Regulator accuses Ocwen of failing millions of home owners
File photo taken in 2017 shows a home for sale in Natick, Mass.
One of the nation's largest nonbank mortgage servicing companies was hit with federal and state lawsuits Thursday for allegedly failing borrowers with mistakes, shortcuts and other problems that cost some people their homes.
Ocwen Financial Corporation allegedly botched basic functions such as sending accurate monthly mortgage statements, properly crediting borrowers' payments and handling taxes and insurance, according to the lawsuit filed in a Florida federal court by the Consumer Financial Protection Bureau.
The CFPB also accused the company of improperly foreclosing on struggling borrowers, ignoring complaints and selling serving rights to mortgage loans without fully disclosing mistakes the company and its subsidiaries had made in borrowers' records.
The Florida Attorney General's office filed similar allegations in a separate lawsuit Thursday.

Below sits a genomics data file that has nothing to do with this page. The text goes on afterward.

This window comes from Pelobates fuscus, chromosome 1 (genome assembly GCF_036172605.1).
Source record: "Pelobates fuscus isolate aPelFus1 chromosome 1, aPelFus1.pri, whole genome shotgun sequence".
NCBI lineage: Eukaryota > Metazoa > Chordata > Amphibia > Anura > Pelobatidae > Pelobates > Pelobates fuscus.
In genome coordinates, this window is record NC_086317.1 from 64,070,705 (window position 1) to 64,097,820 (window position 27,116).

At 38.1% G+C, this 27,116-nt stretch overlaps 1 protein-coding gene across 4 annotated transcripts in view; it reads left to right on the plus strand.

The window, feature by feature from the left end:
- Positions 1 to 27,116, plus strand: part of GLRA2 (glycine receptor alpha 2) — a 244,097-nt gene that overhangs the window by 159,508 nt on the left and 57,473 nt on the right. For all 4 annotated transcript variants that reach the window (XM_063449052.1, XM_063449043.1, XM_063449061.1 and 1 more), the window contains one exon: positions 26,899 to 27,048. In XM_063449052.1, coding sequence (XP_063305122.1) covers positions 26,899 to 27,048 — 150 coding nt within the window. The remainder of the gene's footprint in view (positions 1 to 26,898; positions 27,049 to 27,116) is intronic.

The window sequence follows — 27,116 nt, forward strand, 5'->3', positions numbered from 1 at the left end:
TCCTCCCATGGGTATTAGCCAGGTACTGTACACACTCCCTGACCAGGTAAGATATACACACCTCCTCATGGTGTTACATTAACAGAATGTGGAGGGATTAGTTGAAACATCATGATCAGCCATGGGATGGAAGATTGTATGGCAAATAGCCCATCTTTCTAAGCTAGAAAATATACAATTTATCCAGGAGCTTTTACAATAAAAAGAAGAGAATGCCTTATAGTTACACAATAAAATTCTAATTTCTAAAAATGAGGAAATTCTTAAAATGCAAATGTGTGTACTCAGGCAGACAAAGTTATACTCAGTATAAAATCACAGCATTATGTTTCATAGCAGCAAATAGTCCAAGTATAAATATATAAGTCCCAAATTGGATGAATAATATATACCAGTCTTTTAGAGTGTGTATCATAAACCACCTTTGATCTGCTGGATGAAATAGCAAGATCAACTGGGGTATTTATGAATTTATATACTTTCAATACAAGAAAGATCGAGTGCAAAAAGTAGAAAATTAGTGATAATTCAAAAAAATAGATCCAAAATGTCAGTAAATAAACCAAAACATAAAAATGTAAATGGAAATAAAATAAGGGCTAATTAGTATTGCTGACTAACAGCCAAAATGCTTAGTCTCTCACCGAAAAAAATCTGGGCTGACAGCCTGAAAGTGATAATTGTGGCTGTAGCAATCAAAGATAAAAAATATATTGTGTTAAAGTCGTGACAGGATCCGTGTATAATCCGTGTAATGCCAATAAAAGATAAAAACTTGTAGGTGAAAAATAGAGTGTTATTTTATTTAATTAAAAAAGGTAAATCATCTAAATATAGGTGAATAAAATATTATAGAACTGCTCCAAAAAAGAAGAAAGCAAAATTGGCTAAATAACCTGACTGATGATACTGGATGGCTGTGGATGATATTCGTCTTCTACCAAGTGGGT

As of Dec. 31, Ocwen serviced nearly 1.4 million loans with an aggregate unpaid principal balance of $209 billion, the CFPB said. The company services mortgage loans in all 50 states and the District of Columbia.
"Ocwen has repeatedly made mistakes and taken shortcuts at every stage of the mortgage servicing process, costing some consumers money and others their homes," CFPB Director Richard Cordray said in a formal statement issued with the lawsuit announcement.
The company did not immediately respond to an email seeking comment.
The CFPB lawsuit asks the federal court to order Ocwen to comply with mortgage servicing laws and provide compensation to borrowers who were harmed by the company's actions.
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